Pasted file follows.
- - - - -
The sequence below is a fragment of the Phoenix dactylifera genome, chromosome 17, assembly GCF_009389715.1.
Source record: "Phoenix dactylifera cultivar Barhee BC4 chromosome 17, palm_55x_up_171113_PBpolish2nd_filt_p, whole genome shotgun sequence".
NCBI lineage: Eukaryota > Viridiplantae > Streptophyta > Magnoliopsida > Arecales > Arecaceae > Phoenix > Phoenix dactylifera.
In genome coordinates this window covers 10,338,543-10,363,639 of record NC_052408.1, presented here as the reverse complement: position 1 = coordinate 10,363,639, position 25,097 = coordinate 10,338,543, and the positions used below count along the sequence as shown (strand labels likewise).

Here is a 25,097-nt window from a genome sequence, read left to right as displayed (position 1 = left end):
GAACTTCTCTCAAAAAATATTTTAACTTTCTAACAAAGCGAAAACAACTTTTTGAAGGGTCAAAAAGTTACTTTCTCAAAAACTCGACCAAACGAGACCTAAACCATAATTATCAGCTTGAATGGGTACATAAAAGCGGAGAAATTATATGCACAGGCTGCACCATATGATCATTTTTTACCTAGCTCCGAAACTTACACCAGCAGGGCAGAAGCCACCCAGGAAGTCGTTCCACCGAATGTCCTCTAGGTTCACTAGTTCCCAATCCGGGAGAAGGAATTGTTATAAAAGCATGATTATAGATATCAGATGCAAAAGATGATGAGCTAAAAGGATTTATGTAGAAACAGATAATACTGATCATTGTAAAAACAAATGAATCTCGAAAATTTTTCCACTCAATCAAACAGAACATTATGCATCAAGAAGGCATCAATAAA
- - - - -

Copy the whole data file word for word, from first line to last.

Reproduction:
The sequence below is a fragment of the Phoenix dactylifera genome, chromosome 17, assembly GCF_009389715.1.
Source record: "Phoenix dactylifera cultivar Barhee BC4 chromosome 17, palm_55x_up_171113_PBpolish2nd_filt_p, whole genome shotgun sequence".
NCBI lineage: Eukaryota > Viridiplantae > Streptophyta > Magnoliopsida > Arecales > Arecaceae > Phoenix > Phoenix dactylifera.
In genome coordinates this window covers 10,338,543-10,363,639 of record NC_052408.1, presented here as the reverse complement: position 1 = coordinate 10,363,639, position 25,097 = coordinate 10,338,543, and the positions used below count along the sequence as shown (strand labels likewise).

Here is a 25,097-nt window from a genome sequence, read left to right as displayed (position 1 = left end):
GAACTTCTCTCAAAAAATATTTTAACTTTCTAACAAAGCGAAAACAACTTTTTGAAGGGTCAAAAAGTTACTTTCTCAAAAACTCGACCAAACGAGACCTAAACCATAATTATCAGCTTGAATGGGTACATAAAAGCGGAGAAATTATATGCACAGGCTGCACCATATGATCATTTTTTACCTAGCTCCGAAACTTACACCAGCAGGGCAGAAGCCACCCAGGAAGTCGTTCCACCGAATGTCCTCTAGGTTCACTAGTTCCCAATCCGGGAGAAGGAATTGTTATAAAAGCATGATTATAGATATCAGATGCAAAAGATGATGAGCTAAAAGGATTTATGTAGAAACAGATAATACTGATCATTGTAAAAACAAATGAATCTCGAAAATTTTTCCACTCAATCAAACAGAACATTATGCATCAAGAAGGCATCAATAAA